The nine winners—each of whom was given the top prize in their respective foodservice segment—include four well-known names in noncommercial:

Healthcare: Jim McGrody , director of culinary and nutrition services at UNC Rex Healthcare in Raleigh, N.C. C&U: Dennis Pierce , executive director of dining services at the University of Connecticut in Storrs, Conn. B&I: Michiel Bakker , director of global food services for Google K-12: Ken Yant,...
Industry News & Opinion

Harriet Beecher Stowe Elementary in Brunswick, Maine, is hosting a mentorship program that brings in local community members to have lunch with second-graders twice a week, The Forecaster reports.

The program is aimed to foster conversation between the students and area adults, and staff say they are happy to have the extra adult supervision during lunch and recess.

Officials would like to find more volunteers to expand the program to the third, fourth and fifth grades in the future.

Read the full story via .

Ideas and Innovation
buying small

Here’s a stunner for noncommercial operators who work with one big supplier: Smith College buys food from more than 50 different suppliers. And only three of those suppliers sell Smith more than 3% of its food. “We know boutique,” says Andy Cox, director of Dining Services at the Northampton, Mass., school. “There are ways to make it work.”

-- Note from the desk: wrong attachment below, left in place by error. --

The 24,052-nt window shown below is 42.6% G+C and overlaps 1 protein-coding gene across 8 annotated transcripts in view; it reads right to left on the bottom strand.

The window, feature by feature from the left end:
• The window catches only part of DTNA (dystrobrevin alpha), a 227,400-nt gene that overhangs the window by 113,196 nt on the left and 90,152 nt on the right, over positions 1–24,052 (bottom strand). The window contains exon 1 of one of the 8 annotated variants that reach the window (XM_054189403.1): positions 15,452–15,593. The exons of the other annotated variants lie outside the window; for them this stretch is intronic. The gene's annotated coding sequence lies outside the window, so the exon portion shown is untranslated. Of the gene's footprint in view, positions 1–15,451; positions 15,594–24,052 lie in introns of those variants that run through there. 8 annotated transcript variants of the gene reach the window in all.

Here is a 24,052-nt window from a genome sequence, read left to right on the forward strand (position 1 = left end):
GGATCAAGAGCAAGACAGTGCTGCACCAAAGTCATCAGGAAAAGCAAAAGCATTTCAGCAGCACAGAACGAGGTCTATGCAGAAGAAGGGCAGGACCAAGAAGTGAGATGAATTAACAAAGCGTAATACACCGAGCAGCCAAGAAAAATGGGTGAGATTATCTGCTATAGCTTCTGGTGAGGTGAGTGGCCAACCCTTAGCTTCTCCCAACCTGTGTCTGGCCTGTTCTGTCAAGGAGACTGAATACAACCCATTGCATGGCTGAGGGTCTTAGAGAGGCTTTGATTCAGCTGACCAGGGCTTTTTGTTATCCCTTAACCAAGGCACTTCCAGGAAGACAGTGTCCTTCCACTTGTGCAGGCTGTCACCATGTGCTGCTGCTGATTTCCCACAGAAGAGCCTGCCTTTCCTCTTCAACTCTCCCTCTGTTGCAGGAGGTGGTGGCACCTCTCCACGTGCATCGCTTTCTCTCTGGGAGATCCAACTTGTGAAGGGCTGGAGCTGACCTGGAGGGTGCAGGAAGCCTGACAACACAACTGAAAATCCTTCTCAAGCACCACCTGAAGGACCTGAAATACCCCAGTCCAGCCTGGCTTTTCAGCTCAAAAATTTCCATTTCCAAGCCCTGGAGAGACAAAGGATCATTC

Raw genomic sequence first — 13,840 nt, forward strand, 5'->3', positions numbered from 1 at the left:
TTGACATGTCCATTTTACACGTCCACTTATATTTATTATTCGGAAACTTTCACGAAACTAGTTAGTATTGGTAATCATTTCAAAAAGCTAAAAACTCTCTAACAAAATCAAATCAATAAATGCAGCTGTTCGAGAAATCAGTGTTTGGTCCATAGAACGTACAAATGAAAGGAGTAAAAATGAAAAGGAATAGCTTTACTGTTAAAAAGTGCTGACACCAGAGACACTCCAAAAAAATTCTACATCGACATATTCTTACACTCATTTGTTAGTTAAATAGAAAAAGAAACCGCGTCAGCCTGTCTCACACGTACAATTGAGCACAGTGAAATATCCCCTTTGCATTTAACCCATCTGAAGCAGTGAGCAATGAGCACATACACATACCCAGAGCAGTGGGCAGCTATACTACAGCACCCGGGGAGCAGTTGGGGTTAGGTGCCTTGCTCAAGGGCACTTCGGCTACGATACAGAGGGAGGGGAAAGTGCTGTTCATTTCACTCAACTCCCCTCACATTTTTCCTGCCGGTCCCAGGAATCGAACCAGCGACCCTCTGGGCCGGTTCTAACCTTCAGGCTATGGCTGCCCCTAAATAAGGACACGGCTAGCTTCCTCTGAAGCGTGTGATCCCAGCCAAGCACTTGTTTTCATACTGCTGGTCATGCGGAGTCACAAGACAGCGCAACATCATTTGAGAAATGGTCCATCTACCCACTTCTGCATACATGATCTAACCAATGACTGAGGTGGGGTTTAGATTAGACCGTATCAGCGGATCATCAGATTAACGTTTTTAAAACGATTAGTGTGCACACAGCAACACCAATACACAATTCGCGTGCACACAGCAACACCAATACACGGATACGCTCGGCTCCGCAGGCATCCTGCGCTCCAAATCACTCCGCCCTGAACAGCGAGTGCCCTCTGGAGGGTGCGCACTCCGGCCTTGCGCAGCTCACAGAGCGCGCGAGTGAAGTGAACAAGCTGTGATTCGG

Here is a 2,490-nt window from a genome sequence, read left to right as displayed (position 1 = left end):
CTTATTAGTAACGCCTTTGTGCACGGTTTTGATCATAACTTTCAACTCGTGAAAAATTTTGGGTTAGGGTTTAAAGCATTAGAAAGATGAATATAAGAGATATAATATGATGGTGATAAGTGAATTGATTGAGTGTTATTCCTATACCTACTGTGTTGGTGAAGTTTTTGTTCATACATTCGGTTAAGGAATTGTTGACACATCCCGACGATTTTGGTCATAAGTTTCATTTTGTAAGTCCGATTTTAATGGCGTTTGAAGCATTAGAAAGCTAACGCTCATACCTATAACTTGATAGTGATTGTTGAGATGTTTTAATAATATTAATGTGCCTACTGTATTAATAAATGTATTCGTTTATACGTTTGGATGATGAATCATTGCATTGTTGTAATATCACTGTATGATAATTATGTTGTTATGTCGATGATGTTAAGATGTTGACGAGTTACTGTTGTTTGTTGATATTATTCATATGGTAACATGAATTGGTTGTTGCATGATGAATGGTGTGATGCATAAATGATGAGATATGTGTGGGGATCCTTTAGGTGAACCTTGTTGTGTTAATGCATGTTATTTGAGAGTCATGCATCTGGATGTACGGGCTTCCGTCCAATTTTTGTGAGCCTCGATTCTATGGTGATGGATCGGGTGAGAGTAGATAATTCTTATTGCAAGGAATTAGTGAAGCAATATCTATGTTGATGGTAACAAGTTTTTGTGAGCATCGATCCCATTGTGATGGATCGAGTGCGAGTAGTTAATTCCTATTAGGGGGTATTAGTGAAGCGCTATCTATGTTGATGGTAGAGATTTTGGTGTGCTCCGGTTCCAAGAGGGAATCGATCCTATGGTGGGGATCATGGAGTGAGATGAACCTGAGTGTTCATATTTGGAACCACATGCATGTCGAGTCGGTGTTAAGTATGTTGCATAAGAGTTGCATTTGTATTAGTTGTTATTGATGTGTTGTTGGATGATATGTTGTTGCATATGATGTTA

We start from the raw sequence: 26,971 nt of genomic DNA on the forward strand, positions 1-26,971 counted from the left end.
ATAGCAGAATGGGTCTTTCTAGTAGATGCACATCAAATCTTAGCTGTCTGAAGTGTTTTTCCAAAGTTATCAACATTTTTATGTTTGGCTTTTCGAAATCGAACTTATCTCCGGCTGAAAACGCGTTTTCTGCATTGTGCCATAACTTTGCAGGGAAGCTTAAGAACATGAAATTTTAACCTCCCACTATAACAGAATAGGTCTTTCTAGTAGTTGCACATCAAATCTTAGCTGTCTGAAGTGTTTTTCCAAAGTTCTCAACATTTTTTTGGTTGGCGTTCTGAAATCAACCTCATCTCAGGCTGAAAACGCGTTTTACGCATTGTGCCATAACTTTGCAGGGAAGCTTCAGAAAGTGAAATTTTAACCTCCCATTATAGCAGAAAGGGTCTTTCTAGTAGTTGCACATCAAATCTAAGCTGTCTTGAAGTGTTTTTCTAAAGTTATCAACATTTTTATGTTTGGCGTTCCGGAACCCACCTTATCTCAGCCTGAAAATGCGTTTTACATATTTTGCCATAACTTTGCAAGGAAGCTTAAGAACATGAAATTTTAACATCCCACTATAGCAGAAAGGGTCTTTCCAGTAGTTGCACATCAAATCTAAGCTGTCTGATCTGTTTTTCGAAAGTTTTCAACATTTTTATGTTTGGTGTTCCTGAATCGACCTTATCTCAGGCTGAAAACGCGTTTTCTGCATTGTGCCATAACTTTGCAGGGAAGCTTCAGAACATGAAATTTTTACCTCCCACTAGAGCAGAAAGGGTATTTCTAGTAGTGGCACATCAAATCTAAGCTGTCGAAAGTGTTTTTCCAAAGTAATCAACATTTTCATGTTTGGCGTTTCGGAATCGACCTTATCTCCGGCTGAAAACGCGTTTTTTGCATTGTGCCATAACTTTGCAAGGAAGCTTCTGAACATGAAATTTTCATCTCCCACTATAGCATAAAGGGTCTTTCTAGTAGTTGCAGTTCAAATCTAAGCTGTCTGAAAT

Adding to Smith’s challenges: Dining Services has 12 kitchens and no central receiving, and works to ensure that 20% of its food is fair, local, humane and/or ecologically sound.

Teamwork between a food buyer and financial systems...

Industry News & Opinion

Indiana University in Bloomington, Ind., is celebrating National Nutrition Month by offering free weekly samples of plant-based items , as well as hosting produce-centric events around campus, the Indiana Daily Student reports.

Every Wednesday this month, students will be able to sample such dishes as vegetable vindaloo, lemon-herb quinoa salad, and pistachio and apricot couscous. Some of the items featured have been offered previously on campus, while others are new recipes.

The university has also partnered with a culinary training organization to launch two plant-based...

FSD Resources